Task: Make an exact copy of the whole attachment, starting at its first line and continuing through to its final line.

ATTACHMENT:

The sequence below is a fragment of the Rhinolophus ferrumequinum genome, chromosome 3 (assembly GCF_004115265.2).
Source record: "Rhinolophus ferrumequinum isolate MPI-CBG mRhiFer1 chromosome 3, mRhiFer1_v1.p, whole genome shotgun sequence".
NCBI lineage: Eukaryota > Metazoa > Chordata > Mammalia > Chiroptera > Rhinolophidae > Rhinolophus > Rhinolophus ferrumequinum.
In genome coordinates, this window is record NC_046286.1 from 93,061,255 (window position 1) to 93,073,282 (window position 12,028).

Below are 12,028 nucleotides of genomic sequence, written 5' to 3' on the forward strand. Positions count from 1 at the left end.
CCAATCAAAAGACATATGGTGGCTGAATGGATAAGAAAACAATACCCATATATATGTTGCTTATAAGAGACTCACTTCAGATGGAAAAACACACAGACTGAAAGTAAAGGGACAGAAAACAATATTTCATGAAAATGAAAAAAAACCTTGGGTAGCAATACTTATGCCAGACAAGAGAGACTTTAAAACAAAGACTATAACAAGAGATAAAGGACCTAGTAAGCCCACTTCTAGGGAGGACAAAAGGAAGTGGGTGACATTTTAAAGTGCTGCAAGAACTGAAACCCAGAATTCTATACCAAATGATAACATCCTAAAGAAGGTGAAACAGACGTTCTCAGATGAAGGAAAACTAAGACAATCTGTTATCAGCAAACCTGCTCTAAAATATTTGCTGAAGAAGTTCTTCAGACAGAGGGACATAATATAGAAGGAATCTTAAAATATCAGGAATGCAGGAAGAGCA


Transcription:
The sequence below is a fragment of the Rhinolophus ferrumequinum genome, chromosome 3 (assembly GCF_004115265.2).
Source record: "Rhinolophus ferrumequinum isolate MPI-CBG mRhiFer1 chromosome 3, mRhiFer1_v1.p, whole genome shotgun sequence".
NCBI lineage: Eukaryota > Metazoa > Chordata > Mammalia > Chiroptera > Rhinolophidae > Rhinolophus > Rhinolophus ferrumequinum.
In genome coordinates, this window is record NC_046286.1 from 93,061,255 (window position 1) to 93,073,282 (window position 12,028).

Below are 12,028 nucleotides of genomic sequence, written 5' to 3' on the forward strand. Positions count from 1 at the left end.
CCAATCAAAAGACATATGGTGGCTGAATGGATAAGAAAACAATACCCATATATATGTTGCTTATAAGAGACTCACTTCAGATGGAAAAACACACAGACTGAAAGTAAAGGGACAGAAAACAATATTTCATGAAAATGAAAAAAAACCTTGGGTAGCAATACTTATGCCAGACAAGAGAGACTTTAAAACAAAGACTATAACAAGAGATAAAGGACCTAGTAAGCCCACTTCTAGGGAGGACAAAAGGAAGTGGGTGACATTTTAAAGTGCTGCAAGAACTGAAACCCAGAATTCTATACCAAATGATAACATCCTAAAGAAGGTGAAACAGACGTTCTCAGATGAAGGAAAACTAAGACAATCTGTTATCAGCAAACCTGCTCTAAAATATTTGCTGAAGAAGTTCTTCAGACAGAGGGACATAATATAGAAGGAATCTTAAAATATCAGGAATGCAGGAAGAGCA